Lane et al. conducted a study that concluded that CFS patients have an impaired muscle energy metabolism which cannot be explained by physical inactivity or a psychiatric disorder (16). The Lane et al study claims that the heart rate response to exercise by CFS patients suggests that CFS patients were no more deconditioned that those with a normal lactate response (16). A study was performed by Bazelmans et al. examining various physical conditioning biomarkers in CFS patients and controls, before and after exertion. This study concluded that physical deconditioning is not a perpetuating factor in CFS (17).
Sampson et al. (23) found that the amount of bed rest CFS patients indulge in at illness onset was not predictive of having a fatigue syndrome 6 months later. The authors’ concluded that CFS has no relationship to over-resting or deconditioning but rather a yet to be identified physical abnormality. Sampson et al. are critical of studies that link CFS to deconditioning as these studies have no data regarding the original fitness of the CFS patient, prior to illness. Sampson et al. conclude that deconditioning is a result of the chronic illness, CFS, this is as opposed to the chronic illness that is CFS being perpetrated by deconditioning. Sampson et al. found no relationship between fitness and bed rest at CFS onset.
The countless anecdotal reports of athletes contracting CFS (as opposed to athletic burnout) is in itself proof to nullify the argument that deconditioning is a necessary condition accompanying CFS. Many athletes, in their prime, have been diagnosed with CFS. If deconditioning played a major role in the pathophysiology of CFS, athletes would be immune from CFS. The medical literature suggests that athletes are often CFS patients hence the psychosocial model that definitively states that CFS disability is always caused by physical deconditioning is flawed.
The theory that kinesiophobia (the fear of movement), plays an integral part in the pathophysiology of CFS is a viewpoint that contradicts many studies. Nijs et al. performed a study on exercise in CFS patients with widespread muscle or joint pain. The study authors’ concluded that there is no correlation between kinesiophobia and exercise capacity or activity limitations in CFS patients (18). A study by Gallagher et al. concluded that patients with CFS (and without a co-morbid psychiatric disorder) do not have an exercise phobia (19). These studies support the notion that CFS patients do not have kinesiophobia but rather are cautious about overexertion as this may have debilitating physiological consequences on their illness.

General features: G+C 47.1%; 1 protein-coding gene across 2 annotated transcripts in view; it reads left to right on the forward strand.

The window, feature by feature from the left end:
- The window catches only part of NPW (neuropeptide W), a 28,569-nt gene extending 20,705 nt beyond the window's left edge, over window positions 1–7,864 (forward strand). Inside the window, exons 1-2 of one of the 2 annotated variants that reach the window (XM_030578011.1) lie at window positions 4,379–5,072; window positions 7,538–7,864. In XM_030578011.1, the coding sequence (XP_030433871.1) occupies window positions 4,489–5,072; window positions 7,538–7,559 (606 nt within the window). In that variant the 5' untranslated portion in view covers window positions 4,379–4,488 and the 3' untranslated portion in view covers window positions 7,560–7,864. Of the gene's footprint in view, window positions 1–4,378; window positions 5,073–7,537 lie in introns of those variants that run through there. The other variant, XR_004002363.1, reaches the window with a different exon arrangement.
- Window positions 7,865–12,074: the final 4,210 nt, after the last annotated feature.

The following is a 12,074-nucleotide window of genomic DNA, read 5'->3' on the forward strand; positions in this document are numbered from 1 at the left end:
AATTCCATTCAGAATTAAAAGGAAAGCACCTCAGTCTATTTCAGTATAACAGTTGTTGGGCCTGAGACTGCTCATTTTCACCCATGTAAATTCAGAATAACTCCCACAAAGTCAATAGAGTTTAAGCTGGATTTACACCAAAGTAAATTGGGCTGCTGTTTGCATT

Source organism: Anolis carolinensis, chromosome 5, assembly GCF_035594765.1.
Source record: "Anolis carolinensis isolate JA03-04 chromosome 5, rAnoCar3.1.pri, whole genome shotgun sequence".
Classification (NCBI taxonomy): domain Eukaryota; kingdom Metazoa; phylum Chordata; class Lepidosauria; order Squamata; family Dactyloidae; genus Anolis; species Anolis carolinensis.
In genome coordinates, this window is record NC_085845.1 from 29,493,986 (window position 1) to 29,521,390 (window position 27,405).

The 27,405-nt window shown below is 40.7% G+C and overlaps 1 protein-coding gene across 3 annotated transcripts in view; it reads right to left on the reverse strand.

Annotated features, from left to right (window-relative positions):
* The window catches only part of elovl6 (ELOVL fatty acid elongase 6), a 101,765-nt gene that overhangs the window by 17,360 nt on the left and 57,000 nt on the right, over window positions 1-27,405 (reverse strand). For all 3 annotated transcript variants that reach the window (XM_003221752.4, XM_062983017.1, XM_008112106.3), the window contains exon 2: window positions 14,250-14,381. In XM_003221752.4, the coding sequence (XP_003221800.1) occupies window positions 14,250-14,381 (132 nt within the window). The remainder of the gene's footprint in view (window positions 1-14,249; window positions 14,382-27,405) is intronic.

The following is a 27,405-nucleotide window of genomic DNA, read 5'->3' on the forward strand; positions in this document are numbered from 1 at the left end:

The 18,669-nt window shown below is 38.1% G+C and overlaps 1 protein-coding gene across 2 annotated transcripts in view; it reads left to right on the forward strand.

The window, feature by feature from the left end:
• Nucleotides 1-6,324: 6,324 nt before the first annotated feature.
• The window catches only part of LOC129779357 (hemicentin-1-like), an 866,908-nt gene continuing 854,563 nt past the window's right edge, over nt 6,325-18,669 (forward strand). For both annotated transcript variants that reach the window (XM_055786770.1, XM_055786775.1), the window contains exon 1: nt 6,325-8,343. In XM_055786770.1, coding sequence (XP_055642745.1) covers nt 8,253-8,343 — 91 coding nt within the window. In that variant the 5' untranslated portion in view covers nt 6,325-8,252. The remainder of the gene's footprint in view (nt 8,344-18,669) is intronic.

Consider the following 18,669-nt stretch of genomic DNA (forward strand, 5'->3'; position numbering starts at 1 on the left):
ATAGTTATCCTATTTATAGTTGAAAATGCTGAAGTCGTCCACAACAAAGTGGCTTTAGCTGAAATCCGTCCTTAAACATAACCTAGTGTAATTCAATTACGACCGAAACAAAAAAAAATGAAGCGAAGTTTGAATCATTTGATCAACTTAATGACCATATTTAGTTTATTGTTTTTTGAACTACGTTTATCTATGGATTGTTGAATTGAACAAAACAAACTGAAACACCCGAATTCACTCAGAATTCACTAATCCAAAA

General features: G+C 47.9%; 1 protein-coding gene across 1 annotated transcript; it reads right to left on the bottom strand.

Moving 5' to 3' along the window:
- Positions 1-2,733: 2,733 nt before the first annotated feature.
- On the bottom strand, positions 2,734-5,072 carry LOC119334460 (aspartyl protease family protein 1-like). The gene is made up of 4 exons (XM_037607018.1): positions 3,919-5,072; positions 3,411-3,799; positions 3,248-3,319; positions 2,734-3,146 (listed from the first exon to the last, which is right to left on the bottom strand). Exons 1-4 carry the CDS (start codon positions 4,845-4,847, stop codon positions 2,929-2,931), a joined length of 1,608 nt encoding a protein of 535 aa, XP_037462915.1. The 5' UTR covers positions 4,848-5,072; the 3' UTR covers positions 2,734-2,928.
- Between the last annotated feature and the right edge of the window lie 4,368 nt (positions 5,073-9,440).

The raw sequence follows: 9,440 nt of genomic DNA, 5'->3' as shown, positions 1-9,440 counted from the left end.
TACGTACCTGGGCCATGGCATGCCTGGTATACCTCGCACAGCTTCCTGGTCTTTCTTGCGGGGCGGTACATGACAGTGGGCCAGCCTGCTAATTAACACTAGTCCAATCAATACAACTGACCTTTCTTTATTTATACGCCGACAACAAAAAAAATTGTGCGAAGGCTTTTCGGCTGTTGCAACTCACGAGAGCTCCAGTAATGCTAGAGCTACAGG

One of the leading proponents of the psychosocial model of CFS, Professor Wessely, found that CFS patients don’t have negative attitudes towards psychiatry. The Wessely and Woods study compared various mental attitudes of CFS patients with rheumatoid arthritis patients. The authors found no difference between both groups of patients in regard to perfectionism, attitudes towards mental illness, defensiveness, social desirability or sensitivity to punishment (20). This study result suggests that psychological factors don’t play a significant role in CFS, when it is compared to other chronic illnesses. Le Bon et al found that personality structure doesn’t play a major role in CFS (21). Vollmer-Conna et al concluded that psychosocial factors including psychiatric history, mood, coping style and personality have no major effect on CFS patients’ illness outcomes (21). These study results suggest that maladaptive behaviour is not prevalent among CFS patients. Maladaptive behaviour was proposed as the mechanism behind the supposed kinesiophobia among CFS patients.
Part 2 of this meta-analysis can be found here: https://livingwithchronicfatiguesyndrome.wordpress.com/2010/09/10/a-meta-analysis-of-the-efficacy-of-graded-exercise-therapy-in-treating-cfs-part-2/
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- Sampson et al. Close analysis of a large published cohort trial into fatigue syndromes and mood disorders that occur after documented viral infection. http://iacfsme.org/BULLETINSUMMER2010/Summer2010SampsonAnalysisCohortTrial4481/tabid/435/Default.aspx